Clinical Trial Monitoring: Study Monitoring, Documentation and Closure
The sponsor of a clinical trial must arrange for it to be monitored throughout its duration to ensure that the rights and wellbeing of subjects are protected, the trial data are accurate, complete and verified from source documents, and the conduct of the trial complies with the study protocol, Good Clinical Practice and regulatory requirements. In this module we describe how a Clinical Research Associate (CRA) monitors an ongoing trial to its conclusion.
Approximate Course Time: 2 hours
CPD Points: 2
Audience: Corporate, Manager, Other
Region: USA, Europe
Who will benefit from this module?
The module is intended for those involved in clinical research and development, in particular the monitoring of clinical trials, and those who require an understanding of what this entails. It and its companion module CT06 provide a comprehensive introduction to monitoring for new CRAs, or additional training and professional development for those already working in the field. It will also be of value to clinical research coordinators, clinical investigators and other healthcare professionals involved in clinical studies.
- Describe how to prepare for and carry out regular monitoring visits to investigational sites.
- Describe how to review case report forms (CRFs) and verify consistency of data with source documents.
- Describe how to close out a trial at a site.
- Discuss the concept and implications of risk-based monitoring.
- Identify warning signs that raise suspicion of scientific misconduct or fraud.
Module overview – Sets out the module’s scope, objectives and notes on terminology.
Site monitoring visits – Regular visiting of investigational sites by a CRA is the front line of clinical trial monitoring. The visits allow face-to-face interaction with study site personnel and direct access to source records and site resources, providing the best opportunity for the CRA both to assess and to influence the progress and quality of a trial. In this session, we discuss monitoring tasks, the frequency and duration of visits, preparation for a visit, the kinds of deficiencies that may be found at the site, interaction with study staff, assessment of protocol compliance in a variety of areas, investigational product and subject recruitment issues, review of findings, and report and follow-up.
Data checking – Review and verification of data in CRFs and source documents is considered by many to be the CRA’s principal task. It takes up most of his or her time on a monitoring visit and constitutes the primary measure taken on behalf of the sponsor to assure the quality of the data provided by the investigator. In this session, we describe how to carry out CRF review and source document verification (SDV). We discuss the extent of SDV required, outline differences between paper and electronic CRFs, identify aspects of trial conduct for which CRFs and source records should be checked, discuss on-site corrections and resolution of discrepancies, and outline data retrieval and data query procedures.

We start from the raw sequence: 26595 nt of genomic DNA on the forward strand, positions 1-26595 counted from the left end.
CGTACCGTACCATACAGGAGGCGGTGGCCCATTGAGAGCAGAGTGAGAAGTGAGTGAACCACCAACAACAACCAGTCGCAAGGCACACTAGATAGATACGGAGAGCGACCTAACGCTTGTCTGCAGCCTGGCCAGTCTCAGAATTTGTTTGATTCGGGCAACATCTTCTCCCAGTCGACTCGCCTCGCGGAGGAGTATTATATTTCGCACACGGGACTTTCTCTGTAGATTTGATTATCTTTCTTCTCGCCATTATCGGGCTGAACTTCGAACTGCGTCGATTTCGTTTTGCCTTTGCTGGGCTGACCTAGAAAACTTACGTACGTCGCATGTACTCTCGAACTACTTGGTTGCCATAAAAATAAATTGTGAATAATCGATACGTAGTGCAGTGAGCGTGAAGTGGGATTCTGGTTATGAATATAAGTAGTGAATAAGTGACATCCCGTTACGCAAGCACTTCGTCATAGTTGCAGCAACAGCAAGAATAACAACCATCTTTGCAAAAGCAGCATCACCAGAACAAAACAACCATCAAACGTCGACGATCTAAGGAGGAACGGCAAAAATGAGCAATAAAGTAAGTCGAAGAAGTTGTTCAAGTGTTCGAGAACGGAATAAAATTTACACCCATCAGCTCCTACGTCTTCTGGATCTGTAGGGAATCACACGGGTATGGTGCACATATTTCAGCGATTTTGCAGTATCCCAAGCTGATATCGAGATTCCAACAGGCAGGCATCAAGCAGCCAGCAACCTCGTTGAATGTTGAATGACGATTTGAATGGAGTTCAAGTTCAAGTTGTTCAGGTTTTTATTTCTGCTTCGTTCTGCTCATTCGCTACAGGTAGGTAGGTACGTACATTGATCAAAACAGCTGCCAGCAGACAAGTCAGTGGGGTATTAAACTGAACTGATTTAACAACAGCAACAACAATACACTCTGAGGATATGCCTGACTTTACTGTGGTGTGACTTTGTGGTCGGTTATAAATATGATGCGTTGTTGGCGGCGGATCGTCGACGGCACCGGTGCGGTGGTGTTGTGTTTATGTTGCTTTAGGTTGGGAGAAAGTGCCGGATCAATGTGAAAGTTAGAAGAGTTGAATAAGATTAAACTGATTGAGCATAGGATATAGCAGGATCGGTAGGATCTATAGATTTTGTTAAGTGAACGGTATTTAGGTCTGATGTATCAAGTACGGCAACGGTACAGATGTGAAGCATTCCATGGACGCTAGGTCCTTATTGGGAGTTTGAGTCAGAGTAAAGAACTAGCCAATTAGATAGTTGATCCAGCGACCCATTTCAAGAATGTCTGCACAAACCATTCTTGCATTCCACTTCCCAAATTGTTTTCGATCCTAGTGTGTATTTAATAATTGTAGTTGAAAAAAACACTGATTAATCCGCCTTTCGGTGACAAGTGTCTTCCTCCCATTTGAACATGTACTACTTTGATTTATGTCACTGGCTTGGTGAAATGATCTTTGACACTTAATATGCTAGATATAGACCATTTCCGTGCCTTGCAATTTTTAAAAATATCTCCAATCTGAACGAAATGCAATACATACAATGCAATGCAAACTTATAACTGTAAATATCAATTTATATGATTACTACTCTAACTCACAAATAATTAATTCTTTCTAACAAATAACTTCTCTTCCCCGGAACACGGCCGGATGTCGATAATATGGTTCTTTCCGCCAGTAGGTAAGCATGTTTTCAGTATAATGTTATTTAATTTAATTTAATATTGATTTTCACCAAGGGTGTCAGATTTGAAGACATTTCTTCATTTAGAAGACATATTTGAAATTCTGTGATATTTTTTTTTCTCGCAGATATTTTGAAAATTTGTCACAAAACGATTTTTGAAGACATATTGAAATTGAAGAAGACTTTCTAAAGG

Close-out visit – Almost all clinical trials require an on-site visit to close the study at a site, irrespective of whether routine monitoring visits have been made. In addition to completing tasks typically carried out at a routine visit, the CRA will be required to perform some actions specific to the end of the trial, such as retrieving or authorising the destruction of unused supplies, retrieving some essential documents, and reminding the investigator of continuing responsibilities. In this session we describe the close-out of a trial at an investigational site.
Risk-based monitoring – Monitoring of clinical research by traditional methods, particularly as regards data checking, is time consuming and laborious. In recent years, regulatory authorities have focused attention on ways of making quality management in general, and monitoring in particular, more efficient through a risk-based approach. Implications of this approach include: increased emphasis on centralised monitoring rather than site visits; and a move away from 100% source document verification toward risk-based and statistically directed sampling of data. In this session we provide a brief introduction to principles of risk-based monitoring.
Fraud and scientific misconduct – The great majority of healthcare professionals undertaking clinical research act with honesty and integrity. However, cases of scientific misconduct and downright fraud do occur. Besides damaging the reputations of those who commit them, such actions have potentially serious consequences for the research and might even affect public health. In this session we distinguish error, misconduct and fraud, discuss the CRA’s role in detecting them, and describe their consequences.
Assessment – Multiple-choice mastery assessment.